If you are having problems crossing the border into the United States you may want to request a copy of your records from an agency such as the U.S Customs and Border Patrol (CBP), the U.S. Citizenship and Immigration Agency, or the Department of Homeland Security.
The table below lists the agencies that are most involved with crossing the U.S. border. To get your personal information from one of these agencies you will need to submit a “Freedom of Information Act” (FOIA) request. Anybody, including Canadian citizens, can file to obtain their own records. Charges for this service vary for different types of information. The links in the table below will take you to the website for each agency and provide a detailed description of what you must do.
The trick is that you must be very detailed in your description of the information you are seeking. You can request “all available records” but we have seen recommendations that you should then follow that up with a list of the specific items you are looking for. We have heard stories about how difficult it was to get the desired information and that repeated submittals were required. If this process is too complicated (or too frustrating) for you there are attorneys that specialize in immigration law that can file FOIA requests on your behalf.
In theory, the agencies are required to reply within 20 business days but we have seen stories of it taking up to a year to get a full response.
Below is the CBP description of how to approach a request to that department.
Use our online FOIA system to request:
After you create a FOIAonline account you can submit a FOIA request directly to CBP. When submitting a FOIA request on records that pertain to you, please provide your full name, address, and date of birth. If you are requesting records on behalf of someone else, you need a signed G-28 form (Notice of Entry of Appearance as Attorney or Accredited Representative), or some other form of signed consent that will allow CBP to release the records to a 3rd party. Once your request is submitted you will receive an acknowledgment and a FOIA tracking number. After your FOIA request is acknowledged you can track the status of your request at any time. Please note that the FOIA process is not intended to be a mechanism for asking questions of CBP. FOIA requests are intended to provide access to CBP records.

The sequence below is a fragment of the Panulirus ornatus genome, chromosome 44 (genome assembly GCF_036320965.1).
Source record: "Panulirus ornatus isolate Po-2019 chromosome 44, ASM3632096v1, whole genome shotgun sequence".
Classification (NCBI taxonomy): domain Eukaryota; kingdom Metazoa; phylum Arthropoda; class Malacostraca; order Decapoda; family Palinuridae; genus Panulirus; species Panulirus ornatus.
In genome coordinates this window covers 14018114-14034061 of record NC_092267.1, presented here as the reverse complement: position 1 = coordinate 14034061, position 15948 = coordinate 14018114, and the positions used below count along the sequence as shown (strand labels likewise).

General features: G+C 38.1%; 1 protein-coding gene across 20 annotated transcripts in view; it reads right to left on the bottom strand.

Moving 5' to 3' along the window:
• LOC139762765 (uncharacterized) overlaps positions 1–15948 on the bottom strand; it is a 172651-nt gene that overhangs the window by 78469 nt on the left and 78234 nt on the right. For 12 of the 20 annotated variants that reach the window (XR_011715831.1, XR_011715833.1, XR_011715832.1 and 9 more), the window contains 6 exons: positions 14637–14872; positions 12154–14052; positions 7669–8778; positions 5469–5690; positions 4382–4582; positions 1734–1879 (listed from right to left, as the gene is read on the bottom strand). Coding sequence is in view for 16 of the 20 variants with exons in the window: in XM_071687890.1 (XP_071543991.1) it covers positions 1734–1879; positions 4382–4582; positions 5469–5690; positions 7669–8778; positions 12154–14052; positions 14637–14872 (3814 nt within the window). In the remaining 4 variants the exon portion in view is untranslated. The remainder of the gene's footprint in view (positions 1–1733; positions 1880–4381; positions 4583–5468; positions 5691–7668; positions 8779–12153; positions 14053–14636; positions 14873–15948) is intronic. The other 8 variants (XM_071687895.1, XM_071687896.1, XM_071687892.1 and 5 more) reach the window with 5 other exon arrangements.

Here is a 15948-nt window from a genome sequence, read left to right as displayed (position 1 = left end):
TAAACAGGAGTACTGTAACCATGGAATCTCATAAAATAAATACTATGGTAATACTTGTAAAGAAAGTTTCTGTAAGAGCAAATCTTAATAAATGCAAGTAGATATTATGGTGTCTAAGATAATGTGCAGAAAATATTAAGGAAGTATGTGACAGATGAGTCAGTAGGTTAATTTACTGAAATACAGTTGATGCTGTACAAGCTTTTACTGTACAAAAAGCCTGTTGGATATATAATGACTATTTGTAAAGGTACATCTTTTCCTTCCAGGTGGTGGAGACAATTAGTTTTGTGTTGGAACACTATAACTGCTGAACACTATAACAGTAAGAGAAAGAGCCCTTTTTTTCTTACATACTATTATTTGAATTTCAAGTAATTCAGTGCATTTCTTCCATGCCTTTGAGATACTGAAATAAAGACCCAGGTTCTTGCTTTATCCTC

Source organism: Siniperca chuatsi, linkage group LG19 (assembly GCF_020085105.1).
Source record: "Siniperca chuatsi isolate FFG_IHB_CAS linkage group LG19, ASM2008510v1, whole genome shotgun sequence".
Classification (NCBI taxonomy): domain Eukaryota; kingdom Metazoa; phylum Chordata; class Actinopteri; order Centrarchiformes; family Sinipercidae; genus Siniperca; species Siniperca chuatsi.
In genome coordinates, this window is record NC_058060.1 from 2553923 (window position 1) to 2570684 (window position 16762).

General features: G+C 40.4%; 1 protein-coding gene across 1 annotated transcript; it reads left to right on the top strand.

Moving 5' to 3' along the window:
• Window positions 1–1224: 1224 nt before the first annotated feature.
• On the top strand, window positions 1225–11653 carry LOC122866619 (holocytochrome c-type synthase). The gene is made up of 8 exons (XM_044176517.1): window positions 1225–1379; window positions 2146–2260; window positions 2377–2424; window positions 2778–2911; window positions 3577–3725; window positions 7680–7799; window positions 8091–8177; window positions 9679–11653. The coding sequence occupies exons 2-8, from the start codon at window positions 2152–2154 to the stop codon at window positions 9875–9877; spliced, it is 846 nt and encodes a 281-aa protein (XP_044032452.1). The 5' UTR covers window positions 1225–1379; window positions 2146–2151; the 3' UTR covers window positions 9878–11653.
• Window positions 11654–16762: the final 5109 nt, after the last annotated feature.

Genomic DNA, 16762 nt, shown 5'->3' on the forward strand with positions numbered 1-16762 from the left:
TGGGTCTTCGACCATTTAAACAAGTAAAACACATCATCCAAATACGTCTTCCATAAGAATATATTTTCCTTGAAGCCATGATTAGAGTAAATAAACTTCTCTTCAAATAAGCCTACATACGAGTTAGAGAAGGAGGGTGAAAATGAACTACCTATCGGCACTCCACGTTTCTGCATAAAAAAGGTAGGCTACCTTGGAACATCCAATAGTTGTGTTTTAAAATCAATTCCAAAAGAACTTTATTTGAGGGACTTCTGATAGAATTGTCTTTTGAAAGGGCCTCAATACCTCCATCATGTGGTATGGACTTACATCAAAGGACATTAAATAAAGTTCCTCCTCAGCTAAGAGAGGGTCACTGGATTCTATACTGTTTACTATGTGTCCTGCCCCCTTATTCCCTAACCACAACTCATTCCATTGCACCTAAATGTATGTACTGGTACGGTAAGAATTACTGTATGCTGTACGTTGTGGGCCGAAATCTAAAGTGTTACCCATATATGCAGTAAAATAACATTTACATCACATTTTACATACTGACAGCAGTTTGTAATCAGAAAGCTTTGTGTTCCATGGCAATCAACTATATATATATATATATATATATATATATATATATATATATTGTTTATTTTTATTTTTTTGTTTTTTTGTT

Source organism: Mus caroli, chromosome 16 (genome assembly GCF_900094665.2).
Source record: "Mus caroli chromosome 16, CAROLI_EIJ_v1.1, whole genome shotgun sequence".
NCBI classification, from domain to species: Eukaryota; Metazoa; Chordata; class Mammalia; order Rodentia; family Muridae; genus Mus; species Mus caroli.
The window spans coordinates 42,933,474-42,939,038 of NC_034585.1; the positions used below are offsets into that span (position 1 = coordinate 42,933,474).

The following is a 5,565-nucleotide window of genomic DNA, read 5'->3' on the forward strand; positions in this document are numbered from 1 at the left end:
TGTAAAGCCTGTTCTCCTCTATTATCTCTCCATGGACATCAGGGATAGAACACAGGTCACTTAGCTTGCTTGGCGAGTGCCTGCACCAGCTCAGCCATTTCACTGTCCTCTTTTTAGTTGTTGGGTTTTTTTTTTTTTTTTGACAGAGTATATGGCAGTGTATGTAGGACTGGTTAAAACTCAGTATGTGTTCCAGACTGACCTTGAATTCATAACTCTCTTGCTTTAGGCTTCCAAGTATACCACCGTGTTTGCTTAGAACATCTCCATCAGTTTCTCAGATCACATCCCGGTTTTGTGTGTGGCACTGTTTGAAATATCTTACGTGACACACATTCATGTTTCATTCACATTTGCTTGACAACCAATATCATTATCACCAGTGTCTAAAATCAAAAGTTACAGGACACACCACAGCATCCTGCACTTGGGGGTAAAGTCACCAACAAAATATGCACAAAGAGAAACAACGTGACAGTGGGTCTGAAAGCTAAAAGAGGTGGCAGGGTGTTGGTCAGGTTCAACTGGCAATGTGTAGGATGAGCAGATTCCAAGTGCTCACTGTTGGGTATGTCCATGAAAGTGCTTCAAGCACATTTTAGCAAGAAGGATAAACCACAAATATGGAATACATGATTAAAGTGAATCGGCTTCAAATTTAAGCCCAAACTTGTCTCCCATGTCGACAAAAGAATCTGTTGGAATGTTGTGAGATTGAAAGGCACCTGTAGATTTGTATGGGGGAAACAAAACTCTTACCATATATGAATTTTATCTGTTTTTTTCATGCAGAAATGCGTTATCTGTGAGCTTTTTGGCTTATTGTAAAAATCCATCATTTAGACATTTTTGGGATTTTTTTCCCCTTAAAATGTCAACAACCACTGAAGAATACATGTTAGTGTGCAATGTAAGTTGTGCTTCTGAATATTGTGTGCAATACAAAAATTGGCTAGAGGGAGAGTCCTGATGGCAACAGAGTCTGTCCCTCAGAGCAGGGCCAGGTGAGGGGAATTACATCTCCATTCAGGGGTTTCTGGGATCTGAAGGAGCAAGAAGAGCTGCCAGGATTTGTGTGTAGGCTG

To Receive Your Records as Efficiently As Possible
Common FOIA Requests
Some records may not be available through the CBP FOIA Office. The table below lists common FOIA requests and the agency/program office that can respond to these requests.
The records received from your FOIA request may not conform to applicable standards for use by persons with disabilities per Section 508 of the Rehabilitation Act of 1973. You may request a reasonable modification for an accessible copy of your requested documents, if needed. If you choose to make a request for an accessible copy of a released document, then you will be contacted by a representative from our office to address your request. Please Note: A Section 508 compliant accessible copy of a document may be altered to meet disclosure requirements but will contain the same information.
When requesting accessibility assistance, please indicate your name, a phone number where you can be reached, and the FOIA Case Number in question. Please send your reasonable modification request to the FOIA mailbox at [email protected] with the subject line "FOIA Disability Modification" or call (202) 325-0150. (If you need telecommunication relay service (TRS) assistance to communicate with the CBP FOIA Office and you are in the United States, please dial 711 to obtain TRS assistance and notify the Communications Assistant that you want to contact the CBP FOIA Office at the telephone number (202) 325-0150.)